Tourre worked with Paulson and ACA Management LLC (referred to, along with ACA Capital Holdings, Inc., as "ACA") to structure AC1. (See DCSOF ¶¶ 16, 33; Martens Decl. Ex. 10, at 56:11-58:1, ECF No. 231.) He, along with other colleagues, then worked with ACA to market AC1. (See Martens Decl. Ex. 10, at 56:11-58:1, ECF No. 231; id. Ex. 11, at 321:12-13.)

The crux of the SEC's complaint is that Tourre knew Paulson was both participating in the selection of the reference portfolio and taking a short position on AC1, but, through misstatements or omissions, he: (1) gave ACA the impression that Paulson was taking a long position on AC1, and (2) gave potential investors the impression that ACA selected the reference portfolio without input from Paulson. (See Am. Compl. ¶¶ 2-3, ECF No. 44.) The SEC essentially argues that Tourre handed Little Red Riding Hood an invitation to grandmother's house while concealing the fact that it was written by the Big Bad Wolf. Tourre disputes the SEC's characterization writ large and also points out that the alleged victims were not be-hooded children, but rather large financial institutions, operating in a dog-eat-dog world.

At present, however, the parties focus on the location of the alleged fraud, rather than whether the conduct in issue was fraudulent. The Court limits its recitation of the facts accordingly.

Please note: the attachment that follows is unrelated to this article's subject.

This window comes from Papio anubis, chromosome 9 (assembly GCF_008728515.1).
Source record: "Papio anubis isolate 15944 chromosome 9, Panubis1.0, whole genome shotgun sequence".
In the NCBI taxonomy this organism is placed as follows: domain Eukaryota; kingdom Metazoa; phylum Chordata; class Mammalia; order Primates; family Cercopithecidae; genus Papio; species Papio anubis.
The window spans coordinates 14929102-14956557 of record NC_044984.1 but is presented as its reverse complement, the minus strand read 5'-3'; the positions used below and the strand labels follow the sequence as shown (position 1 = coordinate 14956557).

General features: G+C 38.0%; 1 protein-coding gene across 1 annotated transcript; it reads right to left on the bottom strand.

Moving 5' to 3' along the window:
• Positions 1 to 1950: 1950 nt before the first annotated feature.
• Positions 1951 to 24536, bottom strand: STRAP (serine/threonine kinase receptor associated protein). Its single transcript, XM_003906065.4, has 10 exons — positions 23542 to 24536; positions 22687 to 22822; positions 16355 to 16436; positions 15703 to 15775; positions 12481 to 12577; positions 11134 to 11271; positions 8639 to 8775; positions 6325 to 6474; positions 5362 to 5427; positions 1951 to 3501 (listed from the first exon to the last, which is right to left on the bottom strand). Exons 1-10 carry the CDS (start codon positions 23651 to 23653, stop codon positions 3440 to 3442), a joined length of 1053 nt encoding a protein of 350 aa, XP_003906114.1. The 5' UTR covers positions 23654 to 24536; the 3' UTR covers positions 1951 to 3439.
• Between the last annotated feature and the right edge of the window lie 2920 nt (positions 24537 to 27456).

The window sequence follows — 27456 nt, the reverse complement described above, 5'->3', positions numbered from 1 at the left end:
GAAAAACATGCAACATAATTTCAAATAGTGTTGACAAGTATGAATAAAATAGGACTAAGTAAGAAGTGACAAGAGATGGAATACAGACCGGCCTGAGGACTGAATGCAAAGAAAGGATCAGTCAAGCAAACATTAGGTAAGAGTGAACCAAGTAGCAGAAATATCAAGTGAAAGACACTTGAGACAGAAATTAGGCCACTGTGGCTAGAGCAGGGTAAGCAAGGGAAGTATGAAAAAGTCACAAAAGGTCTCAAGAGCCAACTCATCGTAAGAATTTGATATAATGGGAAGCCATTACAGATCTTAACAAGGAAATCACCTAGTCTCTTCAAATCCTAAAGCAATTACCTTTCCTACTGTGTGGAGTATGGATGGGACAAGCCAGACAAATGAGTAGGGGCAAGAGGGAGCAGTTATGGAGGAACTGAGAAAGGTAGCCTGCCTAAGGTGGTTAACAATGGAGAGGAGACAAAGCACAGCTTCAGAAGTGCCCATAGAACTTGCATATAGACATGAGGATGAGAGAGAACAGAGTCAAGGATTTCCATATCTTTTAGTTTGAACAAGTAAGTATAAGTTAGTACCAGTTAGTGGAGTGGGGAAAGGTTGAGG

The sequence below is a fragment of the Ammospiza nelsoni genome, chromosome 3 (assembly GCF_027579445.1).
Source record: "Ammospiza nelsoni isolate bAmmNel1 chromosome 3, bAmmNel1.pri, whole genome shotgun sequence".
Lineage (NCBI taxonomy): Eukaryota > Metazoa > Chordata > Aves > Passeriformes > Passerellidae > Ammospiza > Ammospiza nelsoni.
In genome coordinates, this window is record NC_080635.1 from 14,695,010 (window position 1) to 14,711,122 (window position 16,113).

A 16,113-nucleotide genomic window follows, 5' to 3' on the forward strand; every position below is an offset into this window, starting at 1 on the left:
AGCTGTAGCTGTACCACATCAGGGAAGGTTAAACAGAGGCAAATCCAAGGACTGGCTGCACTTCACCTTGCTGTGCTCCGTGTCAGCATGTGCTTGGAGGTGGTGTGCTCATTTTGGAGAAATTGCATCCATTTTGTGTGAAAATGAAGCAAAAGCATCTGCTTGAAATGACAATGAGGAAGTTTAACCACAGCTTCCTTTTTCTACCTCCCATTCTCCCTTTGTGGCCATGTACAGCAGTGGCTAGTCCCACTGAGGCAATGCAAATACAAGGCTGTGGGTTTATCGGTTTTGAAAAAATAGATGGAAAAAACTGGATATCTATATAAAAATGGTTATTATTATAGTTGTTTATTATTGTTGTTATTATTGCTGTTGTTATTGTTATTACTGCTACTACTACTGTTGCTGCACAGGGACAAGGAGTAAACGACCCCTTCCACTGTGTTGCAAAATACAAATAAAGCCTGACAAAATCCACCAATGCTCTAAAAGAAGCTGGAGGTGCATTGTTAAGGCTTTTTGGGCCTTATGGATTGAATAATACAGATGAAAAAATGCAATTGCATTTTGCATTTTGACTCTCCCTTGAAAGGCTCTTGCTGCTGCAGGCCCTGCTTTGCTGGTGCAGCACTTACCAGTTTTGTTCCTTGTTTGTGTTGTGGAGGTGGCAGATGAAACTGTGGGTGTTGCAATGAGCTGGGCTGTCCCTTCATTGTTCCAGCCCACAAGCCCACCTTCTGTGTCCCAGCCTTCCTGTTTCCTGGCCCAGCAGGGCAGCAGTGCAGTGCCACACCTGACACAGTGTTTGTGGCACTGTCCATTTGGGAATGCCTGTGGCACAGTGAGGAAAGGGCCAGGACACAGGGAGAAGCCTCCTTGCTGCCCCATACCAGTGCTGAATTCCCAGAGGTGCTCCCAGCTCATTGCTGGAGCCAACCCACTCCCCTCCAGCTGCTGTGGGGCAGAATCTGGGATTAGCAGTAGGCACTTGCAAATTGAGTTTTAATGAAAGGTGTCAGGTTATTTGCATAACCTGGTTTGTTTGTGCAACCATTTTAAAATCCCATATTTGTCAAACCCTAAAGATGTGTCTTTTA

B. The Record Evidence[7]

From the end of 2006 through October 2007, Tourre worked as a vice president on the structured products correlation desk at Goldman Sachs & Co. ("Goldman") in New York. (DCSOF ¶ 2.) While there, his responsibilities were primarily to develop, structure, trade, and market synthetic CDOs and to hedge those products. (See id.; Chepiga Decl. Ex. 13, at 18:24-19:2, ECF No. 230; Martens Decl. Ex. 4, at 21:9-12, ECF No. 194.) At that time, Paulson was a New York-based company "that managed the investments of certain hedge funds." (DCSOF ¶ 3.)

In late 2006, Paulson expressed interest to Goldman in buying protection on (i.e., shorting) a portfolio of sub-prime RMBS. (Id. ¶ 11.) ACA was invited to serve as portfolio selection agent, in part to help make potential long investors more comfortable with the transaction. (See id. ¶ 13; Chepiga Decl. Ex. 6, at 34:22-35:21, ECF No. 230.) On January 8, 2007, Tourre met with representatives of Paulson and ACA to discuss the possible AC1 transaction. (See DCSOF ¶ 16.)

On January 10, 2007, Tourre sent an e-mail to Laura Schwartz (the head of ACA's portfolio management team) summarizing ACA's proposed role in AC1. (Id. ¶¶ 6, 17.) The e-mail described the equity (or first loss) tranche of AC1 as "pre-committed" and stated that "the compensation structure" aligned the "incentives" of Paulson, Goldman, and ACA. (Martens Decl. Ex. 9, ECF No. 194.) At that time, however, Tourre did not anticipate that the equity tranche of AC1 would be placed (DCSOF ¶ 18), and he knew that Paulson contemplated taking a short interest in AC1 (see id. 20; Martens Decl. Ex. 4, at 189:11-14, ECF No. 194).

ACA was formally engaged as the portfolio selection agent for the AC1 transaction by February 2007. (DCSOF ¶ 31.) In that capacity, ACA worked with Paulson to select the reference portfolio (see id. ¶ 33), which eventually included ninety Baa2-rated sub-prime and mid-prime RMBS (see Chepiga Decl. Ex. 51, at A-1 to S-A-4, ECF No. 186; Martens Decl. Ex. 6, ECF No. 231).